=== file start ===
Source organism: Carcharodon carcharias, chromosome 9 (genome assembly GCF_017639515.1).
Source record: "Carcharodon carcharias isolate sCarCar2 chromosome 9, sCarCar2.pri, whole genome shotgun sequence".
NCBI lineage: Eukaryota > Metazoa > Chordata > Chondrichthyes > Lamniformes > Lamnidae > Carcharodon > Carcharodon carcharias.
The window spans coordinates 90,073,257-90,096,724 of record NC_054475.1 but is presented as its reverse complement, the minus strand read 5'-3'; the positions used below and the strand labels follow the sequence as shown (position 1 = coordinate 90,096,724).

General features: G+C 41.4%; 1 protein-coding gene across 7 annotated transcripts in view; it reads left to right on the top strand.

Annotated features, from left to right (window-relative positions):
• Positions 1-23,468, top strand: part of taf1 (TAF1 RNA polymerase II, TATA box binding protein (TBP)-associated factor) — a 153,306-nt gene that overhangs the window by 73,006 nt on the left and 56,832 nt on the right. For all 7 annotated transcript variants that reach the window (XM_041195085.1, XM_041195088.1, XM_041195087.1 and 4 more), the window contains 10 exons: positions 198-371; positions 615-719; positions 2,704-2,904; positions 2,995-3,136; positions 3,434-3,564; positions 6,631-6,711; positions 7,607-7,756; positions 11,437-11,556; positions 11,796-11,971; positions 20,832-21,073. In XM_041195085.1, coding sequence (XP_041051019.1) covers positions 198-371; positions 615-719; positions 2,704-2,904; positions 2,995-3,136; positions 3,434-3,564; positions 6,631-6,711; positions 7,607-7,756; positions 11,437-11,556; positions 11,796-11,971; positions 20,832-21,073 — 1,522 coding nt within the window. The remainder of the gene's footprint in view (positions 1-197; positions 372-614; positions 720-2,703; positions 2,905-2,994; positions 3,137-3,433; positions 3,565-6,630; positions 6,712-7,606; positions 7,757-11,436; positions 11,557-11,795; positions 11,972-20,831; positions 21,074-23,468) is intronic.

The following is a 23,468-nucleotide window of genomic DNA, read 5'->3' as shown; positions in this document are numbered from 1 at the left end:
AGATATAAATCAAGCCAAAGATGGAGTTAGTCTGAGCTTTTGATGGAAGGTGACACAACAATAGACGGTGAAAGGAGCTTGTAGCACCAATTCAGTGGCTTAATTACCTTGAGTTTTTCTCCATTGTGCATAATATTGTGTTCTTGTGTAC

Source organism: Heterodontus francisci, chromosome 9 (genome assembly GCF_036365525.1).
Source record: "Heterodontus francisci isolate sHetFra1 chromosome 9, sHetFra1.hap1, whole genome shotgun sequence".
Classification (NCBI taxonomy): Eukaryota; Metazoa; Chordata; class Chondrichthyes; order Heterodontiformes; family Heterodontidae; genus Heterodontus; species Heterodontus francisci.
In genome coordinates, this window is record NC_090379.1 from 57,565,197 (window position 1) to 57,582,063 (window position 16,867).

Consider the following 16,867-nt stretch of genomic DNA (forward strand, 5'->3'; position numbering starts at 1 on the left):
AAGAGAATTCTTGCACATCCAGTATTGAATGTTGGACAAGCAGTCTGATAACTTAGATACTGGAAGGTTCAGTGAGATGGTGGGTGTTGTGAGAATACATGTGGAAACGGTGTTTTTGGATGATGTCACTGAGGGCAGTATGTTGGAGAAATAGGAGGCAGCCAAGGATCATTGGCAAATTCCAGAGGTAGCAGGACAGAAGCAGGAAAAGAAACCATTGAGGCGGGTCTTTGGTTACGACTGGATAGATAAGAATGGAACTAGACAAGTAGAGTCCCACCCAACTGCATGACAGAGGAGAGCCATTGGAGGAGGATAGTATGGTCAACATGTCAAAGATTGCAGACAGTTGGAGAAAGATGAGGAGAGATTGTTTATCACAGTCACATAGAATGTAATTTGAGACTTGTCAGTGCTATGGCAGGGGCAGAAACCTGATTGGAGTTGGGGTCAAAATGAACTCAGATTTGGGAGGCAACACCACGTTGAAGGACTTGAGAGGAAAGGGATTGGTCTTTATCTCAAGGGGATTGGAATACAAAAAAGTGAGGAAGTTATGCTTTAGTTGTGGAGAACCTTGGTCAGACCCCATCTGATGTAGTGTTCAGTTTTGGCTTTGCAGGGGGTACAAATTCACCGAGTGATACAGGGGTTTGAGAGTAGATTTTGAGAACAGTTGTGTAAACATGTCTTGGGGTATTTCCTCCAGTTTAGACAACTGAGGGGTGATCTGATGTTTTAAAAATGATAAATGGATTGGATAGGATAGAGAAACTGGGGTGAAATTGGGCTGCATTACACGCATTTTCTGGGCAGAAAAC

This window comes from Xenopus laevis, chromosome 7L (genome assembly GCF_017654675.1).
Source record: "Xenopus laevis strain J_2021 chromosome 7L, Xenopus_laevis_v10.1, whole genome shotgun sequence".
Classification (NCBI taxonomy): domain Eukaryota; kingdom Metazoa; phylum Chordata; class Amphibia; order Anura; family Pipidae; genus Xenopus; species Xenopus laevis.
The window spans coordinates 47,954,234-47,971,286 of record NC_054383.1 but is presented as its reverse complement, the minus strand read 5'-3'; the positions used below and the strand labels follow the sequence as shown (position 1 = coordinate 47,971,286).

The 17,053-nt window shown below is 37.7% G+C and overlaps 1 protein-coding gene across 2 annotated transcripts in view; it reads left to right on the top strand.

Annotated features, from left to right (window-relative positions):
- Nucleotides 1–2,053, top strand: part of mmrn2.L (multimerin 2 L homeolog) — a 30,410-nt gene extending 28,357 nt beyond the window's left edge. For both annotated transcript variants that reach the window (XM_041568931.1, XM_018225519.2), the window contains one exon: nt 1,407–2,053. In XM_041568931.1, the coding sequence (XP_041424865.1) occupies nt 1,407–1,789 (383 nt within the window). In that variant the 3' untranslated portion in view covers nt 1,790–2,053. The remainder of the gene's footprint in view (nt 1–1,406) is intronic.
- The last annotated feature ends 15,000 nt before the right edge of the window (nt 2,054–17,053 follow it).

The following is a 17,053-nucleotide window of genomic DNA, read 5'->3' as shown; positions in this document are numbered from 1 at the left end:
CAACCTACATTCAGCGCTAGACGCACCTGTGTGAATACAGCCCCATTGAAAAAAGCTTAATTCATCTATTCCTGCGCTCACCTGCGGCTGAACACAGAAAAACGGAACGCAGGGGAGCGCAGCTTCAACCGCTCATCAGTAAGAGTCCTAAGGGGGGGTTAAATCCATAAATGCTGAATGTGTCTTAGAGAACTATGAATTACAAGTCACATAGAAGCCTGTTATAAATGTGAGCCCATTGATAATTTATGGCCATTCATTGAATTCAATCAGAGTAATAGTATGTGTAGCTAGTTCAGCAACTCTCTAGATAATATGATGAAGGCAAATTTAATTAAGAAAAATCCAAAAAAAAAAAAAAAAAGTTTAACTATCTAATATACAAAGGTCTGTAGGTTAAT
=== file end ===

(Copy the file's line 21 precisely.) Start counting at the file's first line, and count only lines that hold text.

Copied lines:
Annotated features, from left to right (window-relative positions):